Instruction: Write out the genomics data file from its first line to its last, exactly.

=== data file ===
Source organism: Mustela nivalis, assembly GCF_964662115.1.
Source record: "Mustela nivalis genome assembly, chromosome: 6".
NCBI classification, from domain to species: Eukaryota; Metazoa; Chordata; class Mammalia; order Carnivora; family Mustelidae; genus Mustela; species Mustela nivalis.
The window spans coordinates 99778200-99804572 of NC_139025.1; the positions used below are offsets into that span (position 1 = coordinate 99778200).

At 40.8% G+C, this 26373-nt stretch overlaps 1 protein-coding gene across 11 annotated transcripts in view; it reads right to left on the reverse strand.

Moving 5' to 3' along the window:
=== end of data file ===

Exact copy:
Source organism: Mustela nivalis, assembly GCF_964662115.1.
Source record: "Mustela nivalis genome assembly, chromosome: 6".
NCBI classification, from domain to species: Eukaryota; Metazoa; Chordata; class Mammalia; order Carnivora; family Mustelidae; genus Mustela; species Mustela nivalis.
The window spans coordinates 99778200-99804572 of NC_139025.1; the positions used below are offsets into that span (position 1 = coordinate 99778200).

At 40.8% G+C, this 26373-nt stretch overlaps 1 protein-coding gene across 11 annotated transcripts in view; it reads right to left on the reverse strand.

Moving 5' to 3' along the window: